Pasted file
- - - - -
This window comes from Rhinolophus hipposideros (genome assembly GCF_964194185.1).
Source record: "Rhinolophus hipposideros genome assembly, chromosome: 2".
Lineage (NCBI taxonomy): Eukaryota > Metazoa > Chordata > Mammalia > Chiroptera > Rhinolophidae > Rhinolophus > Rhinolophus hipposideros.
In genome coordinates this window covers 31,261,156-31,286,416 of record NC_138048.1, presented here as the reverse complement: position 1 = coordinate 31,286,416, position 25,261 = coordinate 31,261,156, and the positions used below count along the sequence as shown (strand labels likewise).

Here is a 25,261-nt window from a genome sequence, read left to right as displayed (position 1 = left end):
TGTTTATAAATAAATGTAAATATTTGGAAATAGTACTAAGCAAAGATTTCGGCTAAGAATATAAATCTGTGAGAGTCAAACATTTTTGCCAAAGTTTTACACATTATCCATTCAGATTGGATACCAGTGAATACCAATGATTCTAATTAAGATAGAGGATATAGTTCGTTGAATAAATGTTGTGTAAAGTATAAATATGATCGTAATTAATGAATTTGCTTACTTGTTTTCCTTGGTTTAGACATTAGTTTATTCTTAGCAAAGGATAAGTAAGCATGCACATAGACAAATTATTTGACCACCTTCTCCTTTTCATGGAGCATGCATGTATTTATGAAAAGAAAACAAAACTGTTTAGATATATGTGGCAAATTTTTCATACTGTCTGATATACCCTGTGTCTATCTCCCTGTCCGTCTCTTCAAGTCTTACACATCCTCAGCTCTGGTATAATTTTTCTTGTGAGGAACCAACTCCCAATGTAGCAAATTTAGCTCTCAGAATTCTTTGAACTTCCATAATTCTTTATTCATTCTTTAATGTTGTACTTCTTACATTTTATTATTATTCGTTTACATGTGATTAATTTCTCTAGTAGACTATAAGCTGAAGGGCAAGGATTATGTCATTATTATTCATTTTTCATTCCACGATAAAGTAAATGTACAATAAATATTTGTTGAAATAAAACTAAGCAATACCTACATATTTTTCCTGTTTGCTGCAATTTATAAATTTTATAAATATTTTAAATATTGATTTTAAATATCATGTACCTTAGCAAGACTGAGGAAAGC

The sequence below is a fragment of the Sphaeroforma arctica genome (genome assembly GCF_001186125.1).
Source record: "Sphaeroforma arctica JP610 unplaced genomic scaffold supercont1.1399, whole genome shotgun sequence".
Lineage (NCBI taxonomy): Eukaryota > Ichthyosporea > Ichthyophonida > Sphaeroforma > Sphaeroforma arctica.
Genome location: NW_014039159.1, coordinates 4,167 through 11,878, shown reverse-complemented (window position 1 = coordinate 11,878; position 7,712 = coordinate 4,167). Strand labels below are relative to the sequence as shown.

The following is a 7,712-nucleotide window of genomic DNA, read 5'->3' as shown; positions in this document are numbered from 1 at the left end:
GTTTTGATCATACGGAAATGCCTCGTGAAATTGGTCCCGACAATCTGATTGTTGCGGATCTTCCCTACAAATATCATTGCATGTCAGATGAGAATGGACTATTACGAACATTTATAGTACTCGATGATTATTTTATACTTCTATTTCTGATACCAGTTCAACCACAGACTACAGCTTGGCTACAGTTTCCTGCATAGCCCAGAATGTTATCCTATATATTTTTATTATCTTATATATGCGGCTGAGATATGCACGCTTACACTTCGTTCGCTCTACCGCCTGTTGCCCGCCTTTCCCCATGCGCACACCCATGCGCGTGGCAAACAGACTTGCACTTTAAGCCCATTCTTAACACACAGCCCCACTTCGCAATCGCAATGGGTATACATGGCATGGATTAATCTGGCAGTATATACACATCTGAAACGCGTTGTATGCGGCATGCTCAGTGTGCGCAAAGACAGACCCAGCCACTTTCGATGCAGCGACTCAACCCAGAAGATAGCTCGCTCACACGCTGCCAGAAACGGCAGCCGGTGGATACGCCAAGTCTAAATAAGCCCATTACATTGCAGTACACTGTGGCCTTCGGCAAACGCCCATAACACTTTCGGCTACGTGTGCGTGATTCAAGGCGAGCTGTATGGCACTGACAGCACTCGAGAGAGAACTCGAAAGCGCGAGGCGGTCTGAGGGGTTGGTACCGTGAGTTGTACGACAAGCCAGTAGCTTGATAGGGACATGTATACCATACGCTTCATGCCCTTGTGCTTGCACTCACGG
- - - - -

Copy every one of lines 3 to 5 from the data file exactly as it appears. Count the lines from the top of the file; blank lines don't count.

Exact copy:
Lineage (NCBI taxonomy): Eukaryota > Metazoa > Chordata > Mammalia > Chiroptera > Rhinolophidae > Rhinolophus > Rhinolophus hipposideros.
In genome coordinates this window covers 31,261,156-31,286,416 of record NC_138048.1, presented here as the reverse complement: position 1 = coordinate 31,286,416, position 25,261 = coordinate 31,261,156, and the positions used below count along the sequence as shown (strand labels likewise).

Here is a 25,261-nt window from a genome sequence, read left to right as displayed (position 1 = left end):